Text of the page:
The opinion of the court was delivered by: Hon. Harold Baer, Jr., District Judge
Plaintiff Eric M. Woodruff ("Plaintiff" or "Woodruff") proceeding pro se, brings suit against his former employer, Defendant National Railroad Passenger Corporation (also known as Amtrak) ("Defendant" or "Amtrak") alleging claims of disability-related discrimination in violation of the Americans with Disabilities Act of 1990, 42 U.S.C. §§ 12112-12117 ("ADA"). Defendant moved to dismiss this case for failure to state a claim, Fed. R. Civ. P. 12(b)(6), on statute of limitations grounds. For the reasons that follow, Defendant's motion is granted and the complaint is dismissed.
Plaintiff is a former employee of Amtrak. He alleges that the Defendant's discriminatory acts occurred on or around February 8, 2005. The gravamen of Woodruff's Complaint*fn1 is that he was terminated for allegedly claiming to have worked on February 8, 2005 when in fact he did not, based on the company's time-clock records. See Am. Compl. at 2-3. Woodruff claims that the time-clock issue was due to improper training and not because he was deliberately trying to get credit for working while absent. He believes that the real reason he was terminated is due to work-related injuries, in particular a back-injury that he suffered. See Am. Compl. at 3. On May 12, 2005, Defendant terminated Woodruff for allegedly violating company rules against "conduct that adversely affects the performance of their duties" and dishonesty. See Decl. of Jason C. Astle, Exhibit B (Woodruff Termination Letter, dated May 12, 2005) ("Termination Letter"). Woodruff claims he filed suit with the Equal Employment Opportunity Commission ("EEOC") and the New York State Division of Human Rights ("NYSDHR") on December 18, 2007, and received a "right-to-sue" letter from the EEOC on June 12, 2008. See Am. Compl. at 3-4. He instituted the present action before this Court on February 23, 2009.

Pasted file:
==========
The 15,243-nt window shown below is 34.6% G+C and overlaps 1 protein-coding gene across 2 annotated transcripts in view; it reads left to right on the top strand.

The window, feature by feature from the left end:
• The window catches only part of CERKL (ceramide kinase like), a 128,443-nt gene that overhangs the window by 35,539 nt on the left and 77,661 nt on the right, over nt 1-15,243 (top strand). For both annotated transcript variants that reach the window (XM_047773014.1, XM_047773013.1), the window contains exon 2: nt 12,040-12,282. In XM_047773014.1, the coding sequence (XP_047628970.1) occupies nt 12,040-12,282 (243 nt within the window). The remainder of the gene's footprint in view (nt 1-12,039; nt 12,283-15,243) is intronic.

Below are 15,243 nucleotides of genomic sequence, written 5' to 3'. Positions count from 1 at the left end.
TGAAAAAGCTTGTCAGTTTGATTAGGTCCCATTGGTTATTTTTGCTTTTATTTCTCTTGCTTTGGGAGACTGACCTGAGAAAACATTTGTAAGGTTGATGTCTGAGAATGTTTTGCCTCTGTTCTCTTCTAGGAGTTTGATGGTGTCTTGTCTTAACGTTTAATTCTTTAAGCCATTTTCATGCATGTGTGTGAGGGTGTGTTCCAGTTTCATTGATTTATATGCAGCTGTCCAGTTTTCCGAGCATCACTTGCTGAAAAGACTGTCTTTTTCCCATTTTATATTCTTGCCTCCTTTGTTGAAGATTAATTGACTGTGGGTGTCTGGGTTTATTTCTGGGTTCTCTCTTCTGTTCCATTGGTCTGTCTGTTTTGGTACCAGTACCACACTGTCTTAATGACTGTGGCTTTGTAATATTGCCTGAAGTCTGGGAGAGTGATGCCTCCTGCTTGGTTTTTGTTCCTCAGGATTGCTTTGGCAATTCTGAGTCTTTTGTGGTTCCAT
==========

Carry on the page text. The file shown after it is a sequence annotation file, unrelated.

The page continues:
On a motion to dismiss, a court should assume the veracity of well-pleaded factual allegations, and then determine whether they plausibly give rise to an entitlement to relief. Ashcroft v. Iqbal, 129 S.Ct. 1937, 1950 (2009). "While a complaint attacked by a Rule 12(b)(6) motion to dismiss does not need detailed factual allegations, a plaintiff's obligation to provide the grounds of his entitlement to relief requires more than labels and conclusions, and a formulaic recitation of the elements of a cause of action will not do." Bell Atlantic Corp. v. Twombly, 550 U.S. 544, 555 (2007) (internal quotation marks, citations, and alterations omitted). A plaintiff must assert "enough facts to state a claim to relief that is plausible on its face." Id. at 570. The Court is mindful, however, that since Plaintiff appears pro se, it is "required . . . to give [Plaintiff] substantial leeway." See Gomes v. Avco Corp., 964 F.2d 1330, 1335 (2d Cir. 1992). The Second Circuit has instructed that "a party appearing without counsel is afforded extra leeway in meeting the procedural rules of litigation," and "courts should not allow a pro se litigant's rights to be impaired by harsh application of technical rules." Sims v. Blot, 534 F.3d 117, 133 (2d Cir. 2008) (internal quotations and citations omitted).
Defendant moves to dismiss for failure to bring a timely claim, because Plaintiff allegedly failed to bring his administrative action within the statutory period required by the Americans with Disabilities Act. Under the ADA, a claim must be filed with the EEOC within 180 days, and within 300 days if the party elects to file with a relevant state agency. See 42 U.S.C. § 2000e-5(e)(1) (establishing 180/300 day requirement); 42 U.S.C. § 12117(a) (incorporating §2000e-5 into the ADA); see also Nat'l R.R. Passenger Corp. v. Morgan, 536 U.S. 101, 109-10 (2002) ("A party, therefore, must file a charge within either 180 or 300 days of the date of the act or lose the ability to recover for it."). The relatively short time-frame was chosen by Congress "to encourage the prompt processing of all charges of employment discrimination." Morgan, 536 U.S. at 109 (internal quotations omitted). In addition, any suit for discrimination under the ADA must be filed within 90 days of receipt of a "Right to Sue" letter issued by the EEOC. See 42 U.S.C. § 2000e-5(f)(1) and 12117(a). Defendant claims that Woodruff missed both the 300 day and 90 day filing deadlines.